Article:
As an Arab American, military spouse, and queer woman from a working-class background, I’m interested in how people perceive and overcome differences within and among themselves.
In the past, I explored these dynamics in magical realism that engages with cultural and sexual identity. As my work evolves, however, I have grown newly interested in the semiotic border between the human and nonhuman worlds. If literature is practice for new ways of thinking and feeling, I write in hopes of engaging language’s power to illuminate and realign the reader’s relationship to a shared ecosystem.
While at Headlands
I plan to bring my camera, computer, many notebooks, and good hiking boots. This will be my first return to California after moving to Washington, DC, for work; it will also be my first creative period after submitting my revised, debut novel to its publisher. I plan to generate new writing for my next long prose project, which is set in the Headlands and concerns wildlife photography, strange-moving time, and the search for a missing person, all set against a climate-crisis backdrop.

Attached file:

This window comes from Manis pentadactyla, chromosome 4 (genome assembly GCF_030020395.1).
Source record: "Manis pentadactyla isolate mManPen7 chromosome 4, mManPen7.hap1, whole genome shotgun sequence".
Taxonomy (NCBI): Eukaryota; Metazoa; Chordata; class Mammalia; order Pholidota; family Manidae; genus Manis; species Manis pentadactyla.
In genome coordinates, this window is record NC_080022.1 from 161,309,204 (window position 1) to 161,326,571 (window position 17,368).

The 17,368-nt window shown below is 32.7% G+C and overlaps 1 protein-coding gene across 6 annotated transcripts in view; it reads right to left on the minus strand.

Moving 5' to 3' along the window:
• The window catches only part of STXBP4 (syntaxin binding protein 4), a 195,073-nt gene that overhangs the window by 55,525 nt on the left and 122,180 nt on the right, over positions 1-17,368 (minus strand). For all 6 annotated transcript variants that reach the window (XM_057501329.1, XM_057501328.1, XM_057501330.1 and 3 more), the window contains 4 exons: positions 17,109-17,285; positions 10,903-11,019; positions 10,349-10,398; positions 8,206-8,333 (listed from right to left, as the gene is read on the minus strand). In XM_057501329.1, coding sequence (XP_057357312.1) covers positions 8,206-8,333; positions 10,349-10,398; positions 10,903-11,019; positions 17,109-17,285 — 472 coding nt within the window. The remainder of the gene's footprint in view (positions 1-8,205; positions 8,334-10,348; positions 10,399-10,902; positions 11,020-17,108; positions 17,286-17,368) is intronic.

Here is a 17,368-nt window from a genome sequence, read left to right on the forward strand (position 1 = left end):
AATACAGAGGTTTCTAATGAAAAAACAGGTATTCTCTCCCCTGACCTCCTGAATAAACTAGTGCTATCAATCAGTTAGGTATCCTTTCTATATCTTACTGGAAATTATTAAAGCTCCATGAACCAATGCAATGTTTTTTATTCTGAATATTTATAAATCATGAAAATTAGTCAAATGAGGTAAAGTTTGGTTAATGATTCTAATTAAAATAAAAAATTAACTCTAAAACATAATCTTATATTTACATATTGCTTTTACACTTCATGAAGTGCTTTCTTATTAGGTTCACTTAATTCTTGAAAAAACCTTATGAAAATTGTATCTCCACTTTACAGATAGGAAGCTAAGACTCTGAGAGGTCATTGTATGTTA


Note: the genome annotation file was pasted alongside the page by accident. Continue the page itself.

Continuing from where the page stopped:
This is a gathering, generative phase. I plan to spend substantial time on the land, taking photographs that might appear in the text, and to conduct research and interviews that deepen my understanding of the environment’s natural and human dimensions across the centuries. My hope is that through a practice of observation, slowness, and listening, I will find the right voice for the text and create as much material as I can before returning home.